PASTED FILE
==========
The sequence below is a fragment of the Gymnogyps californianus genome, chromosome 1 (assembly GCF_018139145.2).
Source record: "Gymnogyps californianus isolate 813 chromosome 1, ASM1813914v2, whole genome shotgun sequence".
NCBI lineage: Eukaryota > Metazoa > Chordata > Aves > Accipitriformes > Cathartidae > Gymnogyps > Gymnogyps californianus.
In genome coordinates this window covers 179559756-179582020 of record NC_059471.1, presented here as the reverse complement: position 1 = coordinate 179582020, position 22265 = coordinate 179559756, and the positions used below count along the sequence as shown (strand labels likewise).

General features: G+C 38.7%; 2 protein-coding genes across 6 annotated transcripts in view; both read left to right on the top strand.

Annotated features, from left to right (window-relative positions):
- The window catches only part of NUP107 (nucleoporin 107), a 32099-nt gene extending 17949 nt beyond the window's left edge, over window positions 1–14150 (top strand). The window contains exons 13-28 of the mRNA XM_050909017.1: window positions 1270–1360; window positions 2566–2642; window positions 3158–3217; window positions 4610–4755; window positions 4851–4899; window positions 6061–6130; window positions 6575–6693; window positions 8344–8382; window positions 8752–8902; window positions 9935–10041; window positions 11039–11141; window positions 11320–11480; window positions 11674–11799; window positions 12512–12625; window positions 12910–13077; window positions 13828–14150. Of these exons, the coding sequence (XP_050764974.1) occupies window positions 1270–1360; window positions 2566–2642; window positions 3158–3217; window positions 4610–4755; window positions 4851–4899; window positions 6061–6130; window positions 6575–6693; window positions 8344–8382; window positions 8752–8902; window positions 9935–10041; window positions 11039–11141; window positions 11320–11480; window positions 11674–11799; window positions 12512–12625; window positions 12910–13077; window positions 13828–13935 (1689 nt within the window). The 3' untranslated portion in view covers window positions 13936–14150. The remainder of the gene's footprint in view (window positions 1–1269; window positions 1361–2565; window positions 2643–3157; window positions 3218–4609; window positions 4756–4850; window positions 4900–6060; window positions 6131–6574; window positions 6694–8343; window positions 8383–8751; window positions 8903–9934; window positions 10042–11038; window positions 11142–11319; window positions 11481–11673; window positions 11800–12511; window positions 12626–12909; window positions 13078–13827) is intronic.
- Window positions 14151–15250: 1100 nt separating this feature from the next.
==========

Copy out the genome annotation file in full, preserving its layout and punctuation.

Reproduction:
The sequence below is a fragment of the Gymnogyps californianus genome, chromosome 1 (assembly GCF_018139145.2).
Source record: "Gymnogyps californianus isolate 813 chromosome 1, ASM1813914v2, whole genome shotgun sequence".
NCBI lineage: Eukaryota > Metazoa > Chordata > Aves > Accipitriformes > Cathartidae > Gymnogyps > Gymnogyps californianus.
In genome coordinates this window covers 179559756-179582020 of record NC_059471.1, presented here as the reverse complement: position 1 = coordinate 179582020, position 22265 = coordinate 179559756, and the positions used below count along the sequence as shown (strand labels likewise).

General features: G+C 38.7%; 2 protein-coding genes across 6 annotated transcripts in view; both read left to right on the top strand.

Annotated features, from left to right (window-relative positions):
- The window catches only part of NUP107 (nucleoporin 107), a 32099-nt gene extending 17949 nt beyond the window's left edge, over window positions 1–14150 (top strand). The window contains exons 13-28 of the mRNA XM_050909017.1: window positions 1270–1360; window positions 2566–2642; window positions 3158–3217; window positions 4610–4755; window positions 4851–4899; window positions 6061–6130; window positions 6575–6693; window positions 8344–8382; window positions 8752–8902; window positions 9935–10041; window positions 11039–11141; window positions 11320–11480; window positions 11674–11799; window positions 12512–12625; window positions 12910–13077; window positions 13828–14150. Of these exons, the coding sequence (XP_050764974.1) occupies window positions 1270–1360; window positions 2566–2642; window positions 3158–3217; window positions 4610–4755; window positions 4851–4899; window positions 6061–6130; window positions 6575–6693; window positions 8344–8382; window positions 8752–8902; window positions 9935–10041; window positions 11039–11141; window positions 11320–11480; window positions 11674–11799; window positions 12512–12625; window positions 12910–13077; window positions 13828–13935 (1689 nt within the window). The 3' untranslated portion in view covers window positions 13936–14150. The remainder of the gene's footprint in view (window positions 1–1269; window positions 1361–2565; window positions 2643–3157; window positions 3218–4609; window positions 4756–4850; window positions 4900–6060; window positions 6131–6574; window positions 6694–8343; window positions 8383–8751; window positions 8903–9934; window positions 10042–11038; window positions 11142–11319; window positions 11481–11673; window positions 11800–12511; window positions 12626–12909; window positions 13078–13827) is intronic.
- Window positions 14151–15250: 1100 nt separating this feature from the next.